Linda and her daughter Heather had an apartment at 83rd and Lexington, the tenth floor. I'd always liked New York but never lived there - I'd just stayed in hotels, running to a limo. I'd never done much walking, which is one of the fun things about New York, or catching a cab and going around the park or the Village. We went on the subway, to 125th Street I think; and walked to the Apollo. Nobody knew who I was, or her; it was away from all the fame and I could be totally free.

A quiet stroll in Central Park, snapped by Paul


I wrote Maybe Im Amazed in my early days with Linda. I was sitting in London, playing my piano, and the song kind of wrote itself reflecting my fillings towards her. Its remained a favorite of mine.


One of the earliest Linda Eastman photos of her husband-to-be, taken at Kennedy Airport in May 1968.  Paul and John had been in New York to announce the formation of the Beatles' company Apple Corps


John, George and Ringo weren't at the wedding, wich might have been because of the tensions of the time, or because we decided to do it quickly. It seems like an important point now but it wasn't at the time - it was just the two of us wanting to get married quietly. My dad wasn't there either - I'm not shure he was pleased with me about that, but my best excuse was that it was the spirit of the tomes. We didn't want a big fuss.

The New York City snowscape, taken by Linda Eastman during the home visit with her new English boyfriend


It was a fun little wedding. We giggled our way through it. It was quiet when we got to the registry office but word must have got out because it seemed like there were millions of people around when we came out, hanging out of office windows and cheering. I just made sure that I stayed near Linda, and kept shouting,She's with me, she's the bride! Heather was with us too.

When it came to Linda being in the public eye, maybe once or twice we thought, 'This is going to be hard, but I don't think we ever thought of giving it up. Linda wasn't prepared for the bitchiness, though. Some journalists were uptight about my marrying an American divorcee with a child. They made up that she was the Eastman Kodak heiress, and one of the comments was Paul's landed on his feet'. But when people bad-mouthed us it made us even more determined to prove them wrong. It was a battle in some ways, one that we were determined to win.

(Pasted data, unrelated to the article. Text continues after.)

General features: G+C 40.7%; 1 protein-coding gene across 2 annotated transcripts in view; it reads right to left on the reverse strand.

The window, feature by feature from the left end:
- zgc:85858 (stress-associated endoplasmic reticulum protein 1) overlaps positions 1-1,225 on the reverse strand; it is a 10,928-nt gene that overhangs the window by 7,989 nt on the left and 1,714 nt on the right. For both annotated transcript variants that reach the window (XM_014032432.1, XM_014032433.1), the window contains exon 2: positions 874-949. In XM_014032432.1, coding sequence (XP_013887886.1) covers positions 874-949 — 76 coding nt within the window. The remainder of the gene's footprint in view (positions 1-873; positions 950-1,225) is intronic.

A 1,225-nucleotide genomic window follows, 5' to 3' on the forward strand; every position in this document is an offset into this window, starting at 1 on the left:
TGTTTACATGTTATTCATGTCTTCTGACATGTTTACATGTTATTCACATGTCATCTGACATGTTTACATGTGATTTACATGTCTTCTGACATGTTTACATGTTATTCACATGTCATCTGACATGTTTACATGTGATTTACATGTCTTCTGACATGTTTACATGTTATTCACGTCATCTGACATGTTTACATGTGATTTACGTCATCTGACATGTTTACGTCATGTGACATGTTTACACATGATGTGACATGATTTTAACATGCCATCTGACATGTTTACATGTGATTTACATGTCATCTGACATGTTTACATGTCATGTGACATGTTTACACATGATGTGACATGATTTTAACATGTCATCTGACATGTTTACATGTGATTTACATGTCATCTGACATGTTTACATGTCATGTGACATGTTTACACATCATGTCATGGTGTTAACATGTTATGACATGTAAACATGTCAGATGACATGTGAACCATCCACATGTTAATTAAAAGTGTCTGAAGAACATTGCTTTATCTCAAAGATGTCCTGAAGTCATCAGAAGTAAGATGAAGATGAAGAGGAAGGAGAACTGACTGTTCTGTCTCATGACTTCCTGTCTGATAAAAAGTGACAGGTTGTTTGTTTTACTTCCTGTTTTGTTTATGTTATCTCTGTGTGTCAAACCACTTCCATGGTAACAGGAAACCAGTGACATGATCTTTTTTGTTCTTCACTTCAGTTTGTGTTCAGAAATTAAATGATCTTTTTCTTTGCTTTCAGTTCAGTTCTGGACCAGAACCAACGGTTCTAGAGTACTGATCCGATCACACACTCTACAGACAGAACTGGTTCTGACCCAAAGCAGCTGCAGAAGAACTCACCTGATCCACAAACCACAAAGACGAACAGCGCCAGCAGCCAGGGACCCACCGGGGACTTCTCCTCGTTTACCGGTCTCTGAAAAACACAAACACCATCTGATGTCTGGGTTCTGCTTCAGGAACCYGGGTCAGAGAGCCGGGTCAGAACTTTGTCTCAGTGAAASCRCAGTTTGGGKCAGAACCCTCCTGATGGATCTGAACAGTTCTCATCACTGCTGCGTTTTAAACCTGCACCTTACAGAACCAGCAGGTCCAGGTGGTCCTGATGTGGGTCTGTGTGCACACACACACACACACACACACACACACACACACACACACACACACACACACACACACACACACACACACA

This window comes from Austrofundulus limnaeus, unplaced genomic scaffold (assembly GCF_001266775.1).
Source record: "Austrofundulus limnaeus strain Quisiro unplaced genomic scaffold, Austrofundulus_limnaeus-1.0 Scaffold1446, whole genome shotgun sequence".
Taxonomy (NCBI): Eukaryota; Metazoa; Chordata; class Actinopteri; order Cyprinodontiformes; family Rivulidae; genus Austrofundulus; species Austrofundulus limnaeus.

My fans used to write on the wall outside the house, and to say that what they wrote about Linda was not complimentary would be the understatement of the year. I owed it to Linda to give her some quality of life, so one day I went out and said to the fans, Look, I have just got married, and I'm going to be trying to bring up a family. I'll do an autograph but that's it. The old days are over. It was hard to get rid of them but one evening I snapped and they saw a side of me which I hadn't shown them until then. That did the trick.

The Beatles had a meeting to sign a new deal with Capitol Records. We were sitting around in this rather tense atmosphere and I was saying to the guys, I think we should go back on the road, go back to our roots. We've got too crazy, we should just go out and play together. And John looked me in the eye and said, I think you're mad. And I wasn't going to tell you until after we've signed the Capitol deal, but I'm leaving the group. Our jaws dropped but he was excited by it, it was an adrenaline rush for him. He was controlling the moment. He said, It's like getting a divorce.

On his way home - a Linda Eastman image of John Lennon at Kennedy Airport, at the end of his and Paul's visit to New York, May 1968



There was really no point in sitting around in London, getting involved in all the Apple dramas. When I look back, it obviously wasn't the most stable time of my life. I went crazy for a good few weeks - it was more than a lost weekend-and started to have one drink too many. It was the nearest I'd ever been to feeling insecure, paranoid, out of work, useless. Why bother to get up in the morning? But in the depths of my despair Linda was there to say, It'll be all right, you'll get out of this. She talked me through it. If I'd have been on my own I'm not sure I would have survived.


Driver Paul, photographer Linda and Martha (my dear) out on a road to nowhere, 1969